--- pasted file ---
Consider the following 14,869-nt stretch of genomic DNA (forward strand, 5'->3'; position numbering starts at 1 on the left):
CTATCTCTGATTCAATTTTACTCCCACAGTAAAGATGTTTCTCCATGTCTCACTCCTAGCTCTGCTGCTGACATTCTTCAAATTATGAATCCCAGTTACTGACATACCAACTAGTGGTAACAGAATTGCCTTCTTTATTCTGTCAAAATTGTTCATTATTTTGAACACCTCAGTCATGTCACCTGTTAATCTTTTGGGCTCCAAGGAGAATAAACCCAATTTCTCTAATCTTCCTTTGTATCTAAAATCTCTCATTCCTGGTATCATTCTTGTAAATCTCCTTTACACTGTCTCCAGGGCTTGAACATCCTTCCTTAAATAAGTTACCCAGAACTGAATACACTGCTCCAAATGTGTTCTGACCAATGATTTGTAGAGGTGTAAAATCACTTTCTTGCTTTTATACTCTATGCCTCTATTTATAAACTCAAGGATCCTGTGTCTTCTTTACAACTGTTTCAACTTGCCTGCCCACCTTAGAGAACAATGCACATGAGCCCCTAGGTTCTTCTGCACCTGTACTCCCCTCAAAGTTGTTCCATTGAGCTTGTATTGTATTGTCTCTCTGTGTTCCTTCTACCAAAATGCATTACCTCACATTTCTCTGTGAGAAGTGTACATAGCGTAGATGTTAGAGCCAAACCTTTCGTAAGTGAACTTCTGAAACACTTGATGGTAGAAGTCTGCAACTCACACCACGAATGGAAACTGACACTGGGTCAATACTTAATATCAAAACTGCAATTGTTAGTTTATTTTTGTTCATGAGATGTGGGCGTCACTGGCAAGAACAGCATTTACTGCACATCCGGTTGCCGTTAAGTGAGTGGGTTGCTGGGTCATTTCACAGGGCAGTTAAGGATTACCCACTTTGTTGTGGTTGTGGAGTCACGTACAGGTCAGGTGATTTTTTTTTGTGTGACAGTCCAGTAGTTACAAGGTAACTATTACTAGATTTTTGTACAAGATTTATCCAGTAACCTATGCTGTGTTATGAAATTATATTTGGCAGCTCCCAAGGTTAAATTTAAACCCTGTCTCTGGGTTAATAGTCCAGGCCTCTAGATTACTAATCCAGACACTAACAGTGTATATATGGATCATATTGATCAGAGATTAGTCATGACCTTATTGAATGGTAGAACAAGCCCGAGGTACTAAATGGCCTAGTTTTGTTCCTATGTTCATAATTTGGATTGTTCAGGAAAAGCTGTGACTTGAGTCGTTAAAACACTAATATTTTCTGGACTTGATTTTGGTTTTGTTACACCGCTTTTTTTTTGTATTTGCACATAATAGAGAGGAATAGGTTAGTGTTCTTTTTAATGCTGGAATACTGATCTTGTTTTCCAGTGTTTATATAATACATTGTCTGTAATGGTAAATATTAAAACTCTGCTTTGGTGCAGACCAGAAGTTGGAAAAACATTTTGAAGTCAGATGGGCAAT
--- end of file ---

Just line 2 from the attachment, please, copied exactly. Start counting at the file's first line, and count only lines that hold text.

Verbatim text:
CTATCTCTGATTCAATTTTACTCCCACAGTAAAGATGTTTCTCCATGTCTCACTCCTAGCTCTGCTGCTGACATTCTTCAAATTATGAATCCCAGTTACTGACATACCAACTAGTGGTAACAGAATTGCCTTCTTTATTCTGTCAAAATTGTTCATTATTTTGAACACCTCAGTCATGTCACCTGTTAATCTTTTGGGCTCCAAGGAGAATAAACCCAATTTCTCTAATCTTCCTTTGTATCTAAAATCTCTCATTCCTGGTATCATTCTTGTAAATCTCCTTTACACTGTCTCCAGGGCTTGAACATCCTTCCTTAAATAAGTTACCCAGAACTGAATACACTGCTCCAAATGTGTTCTGACCAATGATTTGTAGAGGTGTAAAATCACTTTCTTGCTTTTATACTCTATGCCTCTATTTATAAACTCAAGGATCCTGTGTCTTCTTTACAACTGTTTCAACTTGCCTGCCCACCTTAGAGAACAATGCACATGAGCCCCTAGGTTCTTCTGCACCTGTACTCCCCTCAAAGTTGTTCCATTGAGCTTGTATTGTATTGTCTCTCTGTGTTCCTTCTACCAAAATGCATTACCTCACATTTCTCTGTGAGAAGTGTACATAGCGTAGATGTTAGAGCCAAACCTTTCGTAAGTGAACTTCTGAAACACTTGATGGTAGAAGTCTGCAACTCACACCACGAATGGAAACTGACACTGGGTCAATACTTAATATCAAAACTGCAATTGTTAGTTTATTTTTGTTCATGAGATGTGGGCGTCACTGGCAAGAACAGCATTTACTGCACATCCGGTTGCCGTTAAGTGAGTGGGTTGCTGGGTCATTTCACAGGGCAGTTAAGGATTACCCACTTTGTTGTGGTTGTGGAGTCACGTACAGGTCAGGTGATTTTTTTTTGTGTGACAGTCCAGTAGTTACAAGGTAACTATTACTAGATTTTTGTACAAGATTTATCCAGTAACCTATGCTGTGTTATGAAATTATATTTGGCAGCTCCCAAGGTTAAATTTAAACCCTGTCTCTGGGTTAATAGTCCAGGCCTCTAGATTACTAATCCAGACACTAACAGTGTATATATGGATCATATTGATCAGAGATTAGTCATGACCTTATTGAATGGTAGAACAAGCCCGAGGTACTAAATGGCCTAGTTTTGTTCCTATGTTCATAATTTGGATTGTTCAGGAAAAGCTGTGACTTGAGTCGTTAAAACACTAATATTTTCTGGACTTGATTTTGGTTTTGTTACACCGCTTTTTTTTTGTATTTGCACATAATAGAGAGGAATAGGTTAGTGTTCTTTTTAATGCTGGAATACTGATCTTGTTTTCCAGTGTTTATATAATACATTGTCTGTAATGGTAAATATTAAAACTCTGCTTTGGTGCAGACCAGAAGTTGGAAAAACATTTTGAAGTCAGATGGGCAAT